£50 million of used oil stolen

CATERERS ARE being warned to lock up their used cooking oil (UCO) following a dramatic rise in thefts.


With rising fuel price rises and changes to the tax system a serious “black market” for UCO is opening up, with thieves selling it on to be converted into biodiesel.


According to Agri Energy, which runs the largest UCO to biodiesel plant in the UK, a fifth of all UCO is being stolen. This equates to about £50 million in lost revenue and poses various environmental and safety risks.


There is a substantial black market around the theft of UCO,” said Gavin Millar, Agri Europe group systems and procedures manager. “This is not a crime without direct harm to people and businesses. The increasing scale of the problem in the UK directly deprives people of job prospects and security. The illegal production of biodiesel can be highly dangerous to human life and to property,” he added.


Millar said that those in the foodservice industry needed to be aware of the value of their UCO and ensure that it is stored safely.


Last month two men were jailed for stealing some 220,000 litres of UCO from supermarkets and KFC restaurants before selling it on to make biodiesel. The men used uniforms, paperwork and identification that was almost identical to official contractors.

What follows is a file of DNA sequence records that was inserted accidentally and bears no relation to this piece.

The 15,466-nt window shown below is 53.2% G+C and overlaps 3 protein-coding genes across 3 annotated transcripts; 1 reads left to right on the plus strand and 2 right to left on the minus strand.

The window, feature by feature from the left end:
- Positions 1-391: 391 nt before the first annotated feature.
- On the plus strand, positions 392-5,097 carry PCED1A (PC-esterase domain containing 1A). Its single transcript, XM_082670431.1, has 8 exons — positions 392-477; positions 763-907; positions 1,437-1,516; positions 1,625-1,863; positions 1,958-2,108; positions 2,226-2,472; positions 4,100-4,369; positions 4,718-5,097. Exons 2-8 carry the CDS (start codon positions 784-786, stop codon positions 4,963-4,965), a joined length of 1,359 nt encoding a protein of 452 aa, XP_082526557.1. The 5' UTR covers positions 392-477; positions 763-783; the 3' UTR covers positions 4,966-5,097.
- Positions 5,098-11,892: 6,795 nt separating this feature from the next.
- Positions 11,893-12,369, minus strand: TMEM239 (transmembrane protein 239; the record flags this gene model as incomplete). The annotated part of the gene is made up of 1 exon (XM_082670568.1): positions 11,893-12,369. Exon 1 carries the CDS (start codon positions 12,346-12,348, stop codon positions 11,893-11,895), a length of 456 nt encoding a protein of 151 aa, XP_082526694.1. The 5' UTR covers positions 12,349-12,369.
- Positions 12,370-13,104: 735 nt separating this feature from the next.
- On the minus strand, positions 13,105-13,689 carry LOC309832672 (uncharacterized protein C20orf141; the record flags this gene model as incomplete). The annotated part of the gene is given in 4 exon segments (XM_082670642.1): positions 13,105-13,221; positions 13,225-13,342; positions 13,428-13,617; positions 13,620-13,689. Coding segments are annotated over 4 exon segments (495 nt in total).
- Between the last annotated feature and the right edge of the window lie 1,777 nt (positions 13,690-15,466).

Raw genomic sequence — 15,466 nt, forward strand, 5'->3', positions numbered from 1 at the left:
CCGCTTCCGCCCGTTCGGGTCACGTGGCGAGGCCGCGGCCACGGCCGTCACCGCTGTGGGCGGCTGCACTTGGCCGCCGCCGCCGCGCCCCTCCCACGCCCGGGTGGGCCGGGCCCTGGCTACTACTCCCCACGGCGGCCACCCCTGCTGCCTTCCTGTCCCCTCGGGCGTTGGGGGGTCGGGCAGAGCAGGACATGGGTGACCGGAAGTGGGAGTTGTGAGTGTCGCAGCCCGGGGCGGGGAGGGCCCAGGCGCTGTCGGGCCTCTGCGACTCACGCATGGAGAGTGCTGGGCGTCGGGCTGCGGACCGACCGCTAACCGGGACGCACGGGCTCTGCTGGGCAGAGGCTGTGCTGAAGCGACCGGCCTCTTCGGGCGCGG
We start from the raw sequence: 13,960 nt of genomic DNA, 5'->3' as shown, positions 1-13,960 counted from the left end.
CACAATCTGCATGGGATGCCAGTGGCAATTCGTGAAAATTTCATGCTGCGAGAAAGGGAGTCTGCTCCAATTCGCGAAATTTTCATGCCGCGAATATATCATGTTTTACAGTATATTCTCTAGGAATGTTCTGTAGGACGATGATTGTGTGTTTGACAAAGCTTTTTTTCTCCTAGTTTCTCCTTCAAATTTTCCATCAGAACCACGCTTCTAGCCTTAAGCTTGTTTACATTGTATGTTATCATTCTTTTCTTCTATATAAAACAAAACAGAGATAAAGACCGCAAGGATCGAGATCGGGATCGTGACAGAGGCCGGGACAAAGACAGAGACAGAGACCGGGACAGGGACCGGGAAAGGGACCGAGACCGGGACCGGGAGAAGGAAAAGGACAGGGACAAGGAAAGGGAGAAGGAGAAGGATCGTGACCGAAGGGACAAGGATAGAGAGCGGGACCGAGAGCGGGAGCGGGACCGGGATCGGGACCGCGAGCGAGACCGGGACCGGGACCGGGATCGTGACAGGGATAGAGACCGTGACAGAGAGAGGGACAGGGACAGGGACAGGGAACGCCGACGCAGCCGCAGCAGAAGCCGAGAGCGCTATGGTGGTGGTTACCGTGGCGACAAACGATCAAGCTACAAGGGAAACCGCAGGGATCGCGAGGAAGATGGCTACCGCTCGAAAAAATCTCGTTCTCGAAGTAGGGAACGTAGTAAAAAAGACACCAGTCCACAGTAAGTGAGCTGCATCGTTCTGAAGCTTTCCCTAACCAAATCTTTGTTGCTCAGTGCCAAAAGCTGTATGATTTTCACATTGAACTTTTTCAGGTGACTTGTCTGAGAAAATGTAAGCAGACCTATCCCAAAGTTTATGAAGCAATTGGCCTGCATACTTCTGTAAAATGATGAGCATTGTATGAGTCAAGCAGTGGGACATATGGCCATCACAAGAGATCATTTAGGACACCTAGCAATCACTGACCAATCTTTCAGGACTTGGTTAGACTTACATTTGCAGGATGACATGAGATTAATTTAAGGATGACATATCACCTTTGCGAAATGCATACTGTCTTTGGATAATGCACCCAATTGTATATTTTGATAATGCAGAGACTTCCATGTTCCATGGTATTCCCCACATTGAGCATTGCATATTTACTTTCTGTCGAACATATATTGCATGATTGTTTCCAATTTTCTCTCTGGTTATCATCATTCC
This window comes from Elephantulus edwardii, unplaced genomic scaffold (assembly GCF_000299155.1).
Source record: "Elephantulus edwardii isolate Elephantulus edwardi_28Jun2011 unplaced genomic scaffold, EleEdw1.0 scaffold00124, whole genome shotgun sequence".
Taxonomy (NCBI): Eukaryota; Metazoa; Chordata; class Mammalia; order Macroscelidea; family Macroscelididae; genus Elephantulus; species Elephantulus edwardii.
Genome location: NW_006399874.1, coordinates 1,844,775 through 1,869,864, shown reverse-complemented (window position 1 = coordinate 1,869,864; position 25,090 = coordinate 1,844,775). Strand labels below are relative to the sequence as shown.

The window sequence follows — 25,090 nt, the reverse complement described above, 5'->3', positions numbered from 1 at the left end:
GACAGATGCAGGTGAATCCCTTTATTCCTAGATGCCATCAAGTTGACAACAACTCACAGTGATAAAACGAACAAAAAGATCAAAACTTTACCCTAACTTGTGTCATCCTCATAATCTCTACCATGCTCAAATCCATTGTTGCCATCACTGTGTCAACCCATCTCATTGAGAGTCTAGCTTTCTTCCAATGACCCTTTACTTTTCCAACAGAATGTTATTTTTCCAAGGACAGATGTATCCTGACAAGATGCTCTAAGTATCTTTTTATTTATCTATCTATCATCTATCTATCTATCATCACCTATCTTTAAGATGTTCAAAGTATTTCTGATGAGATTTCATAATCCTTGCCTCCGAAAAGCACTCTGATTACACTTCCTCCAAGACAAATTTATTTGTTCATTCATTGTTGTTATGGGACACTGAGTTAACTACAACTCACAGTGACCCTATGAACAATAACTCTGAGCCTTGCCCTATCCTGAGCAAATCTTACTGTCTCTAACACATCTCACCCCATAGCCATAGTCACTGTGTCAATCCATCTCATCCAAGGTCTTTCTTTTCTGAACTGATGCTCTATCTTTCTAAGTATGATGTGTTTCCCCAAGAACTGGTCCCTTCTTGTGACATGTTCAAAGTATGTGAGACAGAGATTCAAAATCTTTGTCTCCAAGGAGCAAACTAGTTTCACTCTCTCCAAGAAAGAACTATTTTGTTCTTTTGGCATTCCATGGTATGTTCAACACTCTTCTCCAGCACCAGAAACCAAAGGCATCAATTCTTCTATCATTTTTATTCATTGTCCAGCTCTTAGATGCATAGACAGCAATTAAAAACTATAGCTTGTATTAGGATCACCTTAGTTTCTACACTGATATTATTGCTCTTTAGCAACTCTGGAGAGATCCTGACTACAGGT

“We’ve had people impersonating us [in order to steal the UCO]. A lot of people don’t realise it’s been stolen as they don’t expect someone to steal used cooking oil,” said Suzie Vodros, a sales consultant at Convert2Green, which collects UCO nationwide before converting it into transport fuel.


The likes of Convert2Green and Agri Energy are working closely with their customers to raise awareness of the issue and improve security.


“Businesses need to be aware of the value of their UCO and take the right steps to protect it from thieves,” added Millar.


Top tips:

  • Keep your UCO as secure as possible – it’s the first deterrent to thieves
  • Make sure you know who collects your UCO, and your staff do too
  • Ask for identification from collectors as well as the relevant paperwork (eg a waste transfer note).
  • Explain to staff that UCO is not waste but a valuable resource for the business